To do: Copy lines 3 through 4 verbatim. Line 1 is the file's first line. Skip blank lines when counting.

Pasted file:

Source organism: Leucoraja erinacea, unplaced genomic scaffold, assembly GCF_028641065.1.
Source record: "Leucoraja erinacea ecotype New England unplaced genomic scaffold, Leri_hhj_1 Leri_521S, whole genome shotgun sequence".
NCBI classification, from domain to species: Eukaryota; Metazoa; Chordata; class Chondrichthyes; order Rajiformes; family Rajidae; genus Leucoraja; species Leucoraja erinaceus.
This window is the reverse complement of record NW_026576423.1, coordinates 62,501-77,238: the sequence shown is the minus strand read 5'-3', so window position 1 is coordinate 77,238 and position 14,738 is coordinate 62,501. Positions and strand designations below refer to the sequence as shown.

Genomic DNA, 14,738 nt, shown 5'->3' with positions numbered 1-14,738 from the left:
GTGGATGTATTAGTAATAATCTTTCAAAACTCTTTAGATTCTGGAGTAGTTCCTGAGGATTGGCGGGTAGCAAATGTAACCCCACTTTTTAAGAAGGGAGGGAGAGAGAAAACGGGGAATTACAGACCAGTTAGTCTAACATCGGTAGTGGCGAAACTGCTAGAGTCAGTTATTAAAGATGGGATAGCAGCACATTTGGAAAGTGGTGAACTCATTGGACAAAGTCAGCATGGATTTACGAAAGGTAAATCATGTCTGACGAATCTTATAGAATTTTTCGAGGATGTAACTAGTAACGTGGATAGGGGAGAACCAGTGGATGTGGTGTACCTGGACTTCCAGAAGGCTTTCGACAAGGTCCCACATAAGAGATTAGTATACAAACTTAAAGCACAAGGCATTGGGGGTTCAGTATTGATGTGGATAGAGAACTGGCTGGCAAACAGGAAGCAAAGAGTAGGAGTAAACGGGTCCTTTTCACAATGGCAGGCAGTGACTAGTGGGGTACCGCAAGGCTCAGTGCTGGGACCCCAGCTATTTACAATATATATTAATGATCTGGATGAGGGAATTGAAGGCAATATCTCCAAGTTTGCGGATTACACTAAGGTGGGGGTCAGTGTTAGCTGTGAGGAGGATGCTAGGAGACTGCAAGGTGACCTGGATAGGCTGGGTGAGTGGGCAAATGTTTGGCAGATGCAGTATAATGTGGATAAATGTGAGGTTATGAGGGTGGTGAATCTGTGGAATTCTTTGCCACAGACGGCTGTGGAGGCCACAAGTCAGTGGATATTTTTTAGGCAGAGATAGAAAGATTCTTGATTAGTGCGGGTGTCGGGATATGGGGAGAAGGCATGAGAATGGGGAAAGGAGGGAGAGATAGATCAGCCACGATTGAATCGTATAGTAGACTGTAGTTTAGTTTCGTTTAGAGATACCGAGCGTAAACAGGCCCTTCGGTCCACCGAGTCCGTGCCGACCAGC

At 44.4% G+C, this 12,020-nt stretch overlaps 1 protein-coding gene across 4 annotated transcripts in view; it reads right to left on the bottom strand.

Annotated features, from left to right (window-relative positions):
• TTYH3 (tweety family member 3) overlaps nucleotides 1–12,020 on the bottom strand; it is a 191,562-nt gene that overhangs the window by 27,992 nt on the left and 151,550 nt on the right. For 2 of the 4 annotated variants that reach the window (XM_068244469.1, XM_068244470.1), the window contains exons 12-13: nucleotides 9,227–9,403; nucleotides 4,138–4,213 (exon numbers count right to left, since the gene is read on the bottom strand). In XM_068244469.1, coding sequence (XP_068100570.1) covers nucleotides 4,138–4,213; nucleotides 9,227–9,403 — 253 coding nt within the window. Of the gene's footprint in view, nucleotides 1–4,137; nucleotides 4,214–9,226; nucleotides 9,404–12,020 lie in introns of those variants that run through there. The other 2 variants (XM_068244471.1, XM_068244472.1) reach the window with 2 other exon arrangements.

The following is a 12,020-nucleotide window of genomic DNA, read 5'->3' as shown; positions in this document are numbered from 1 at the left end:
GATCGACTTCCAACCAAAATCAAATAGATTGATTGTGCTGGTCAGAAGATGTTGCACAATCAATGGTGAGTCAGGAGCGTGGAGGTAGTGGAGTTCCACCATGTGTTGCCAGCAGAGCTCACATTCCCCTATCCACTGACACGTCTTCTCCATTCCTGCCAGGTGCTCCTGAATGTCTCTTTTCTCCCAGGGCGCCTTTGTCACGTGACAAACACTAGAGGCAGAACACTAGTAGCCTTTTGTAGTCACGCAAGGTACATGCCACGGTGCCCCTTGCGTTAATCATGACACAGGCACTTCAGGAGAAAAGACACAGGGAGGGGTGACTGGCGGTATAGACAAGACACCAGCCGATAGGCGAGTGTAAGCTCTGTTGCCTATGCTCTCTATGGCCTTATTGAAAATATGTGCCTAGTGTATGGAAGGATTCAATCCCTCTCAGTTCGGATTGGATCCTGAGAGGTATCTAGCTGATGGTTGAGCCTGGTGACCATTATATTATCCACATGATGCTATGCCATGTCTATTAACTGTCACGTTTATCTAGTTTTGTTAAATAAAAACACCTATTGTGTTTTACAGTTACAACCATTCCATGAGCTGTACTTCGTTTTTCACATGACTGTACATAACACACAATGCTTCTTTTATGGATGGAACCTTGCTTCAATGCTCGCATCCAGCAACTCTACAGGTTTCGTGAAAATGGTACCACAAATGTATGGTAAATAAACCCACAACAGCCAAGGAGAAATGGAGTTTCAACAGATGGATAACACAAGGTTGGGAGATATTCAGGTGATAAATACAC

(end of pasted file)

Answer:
NCBI classification, from domain to species: Eukaryota; Metazoa; Chordata; class Chondrichthyes; order Rajiformes; family Rajidae; genus Leucoraja; species Leucoraja erinaceus.
This window is the reverse complement of record NW_026576423.1, coordinates 62,501-77,238: the sequence shown is the minus strand read 5'-3', so window position 1 is coordinate 77,238 and position 14,738 is coordinate 62,501. Positions and strand designations below refer to the sequence as shown.